Five years ago, ex-Lawrence chiropractic clinic operator Alan Cohen drew just a $2,000 fine to go with his 90-day jail sentence and 1,000 hours of community service for the phony accident scams that helped make him a multi-millionaire.
But last month, a Suffolk Superior Court judge decided Cohen's fraudulent conduct should cost him part of the fortune he bilked from insurance companies.
Judge C. Cratsley cited Cohen's Aug. 10, 2006 guilty plea to conspiracy to commit auto insurance fraud in a final judgment ordering him, his brother Marc and their now-defunct clinics to pay $6.7 million to four insurance companies.
The judge noted "Cohen admitted under oath to conspiring with runners Carlos Pinales and Jose Ansiani in order to stage automobile accidents and have the accident victims referred as patients to Lawrence Back & Neck." The clinic would then file fraudulent medical claims based on unnecessary and excessive treatment.
Cohen made more than $3.2 million in 2003 alone at Lawrence Back & Neck — the highest billing clinic in the state and one of six Cohen clinics (three in Lawrence) named in the lawsuit. The two other clinics Cohen operated in the city are Primer Quiropractico and South Lawrence Chiropractic & Rehabilitation. Primer once ranked as the 11th top billing clinic in the state at $1.2 million, while South Lawrence billed for $987,000.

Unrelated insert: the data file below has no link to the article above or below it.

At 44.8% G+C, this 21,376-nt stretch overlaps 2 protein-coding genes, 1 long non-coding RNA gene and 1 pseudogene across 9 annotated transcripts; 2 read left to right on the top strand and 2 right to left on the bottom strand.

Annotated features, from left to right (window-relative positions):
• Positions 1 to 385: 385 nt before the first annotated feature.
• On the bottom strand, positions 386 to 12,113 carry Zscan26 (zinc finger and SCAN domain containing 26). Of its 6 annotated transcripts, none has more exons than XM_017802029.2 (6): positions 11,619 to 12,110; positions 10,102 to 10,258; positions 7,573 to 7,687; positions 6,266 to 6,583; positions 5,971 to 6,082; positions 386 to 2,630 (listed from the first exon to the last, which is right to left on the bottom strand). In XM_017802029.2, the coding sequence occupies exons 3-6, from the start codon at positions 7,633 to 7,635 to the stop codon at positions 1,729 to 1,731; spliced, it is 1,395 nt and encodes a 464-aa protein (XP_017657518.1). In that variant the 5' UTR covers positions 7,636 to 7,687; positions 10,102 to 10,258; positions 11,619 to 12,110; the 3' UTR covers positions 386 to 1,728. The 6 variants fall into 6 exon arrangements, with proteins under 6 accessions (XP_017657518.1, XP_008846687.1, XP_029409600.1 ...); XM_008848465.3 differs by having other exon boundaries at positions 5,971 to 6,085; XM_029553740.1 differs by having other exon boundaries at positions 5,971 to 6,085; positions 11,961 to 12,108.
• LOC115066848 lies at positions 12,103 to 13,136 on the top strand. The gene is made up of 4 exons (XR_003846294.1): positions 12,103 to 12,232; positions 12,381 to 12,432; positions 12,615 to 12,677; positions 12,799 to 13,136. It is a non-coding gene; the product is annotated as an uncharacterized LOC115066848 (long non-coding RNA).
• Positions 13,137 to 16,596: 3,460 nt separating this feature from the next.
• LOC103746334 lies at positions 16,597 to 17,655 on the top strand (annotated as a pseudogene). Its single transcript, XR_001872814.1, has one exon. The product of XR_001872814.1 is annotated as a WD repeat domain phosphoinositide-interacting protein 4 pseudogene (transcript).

The suit also named Cohen's two Dorchester clinics — Champion Spine Center ($1.7 million) and First Injury Chiropractic ($1.5 million) — which ranked fourth and sixth in the state respectively. Combined with the sixth clinic — West Lynn Chiropractic Rehab ($767,000), the six Cohen clinics billed more than $9 million in 2003 — the year before Cohen lost his chiropractor's license, insurance industry data reviewed by The Eagle-Tribune shows.
The precedent-setting lawsuit judgement is just a fraction of what the industry estimates Cohen's empire made. Commerce Insurance Co., the state's largest automobile insurer, will receive $3.8 million — which includes triple damages for violations of the Federal Racketeer Influenced and Corrupt Organizations (RICO) Act and close to $600,000 in legal fees, according to court papers.
The judgement also includes payouts to Premier Ins. Co. ($1.3 million), Encompass Insurance Co. ($1.2 million) and The Norfolk & Dedham Group ($454,000).
Cratsley determined that the Cohens' widespread use of "runners" to stage bogus car crashes and a "pre-established treatment recipe" for accident victims who became patients of the Cohens' clinics, constituted fraud.
The judge also noted in his order that the insurers presented "uncontroverted evidence that Alan and Marc Cohen, and thus the Subject Cohen Clinics as well, managed a corrupt set of enterprises that were engaged in racketeering activity via their fraudulent use of the U.S. Mail."
"The Cohens committed fraudulent nondisclosure by submitting claims to the Insurers for patients who had been solicited by runners and had not been involved in genuine accidents. The essential conduct underlying these instances of Common Law fraud consists of the actual mailing of patient claims by the Cohens to the Insurers," the judge concluded.
Attorney David O. Brink, litigation manager of the Braintree law firm of Smith & Brink which represented the insurance companies in the case, hailed the judgment "a landmark victory" in the fight against auto insurance fraud.
"Hopefully, this will dissuade others from engaging in these types of schemes in the future," Brink said in a phone interview last week.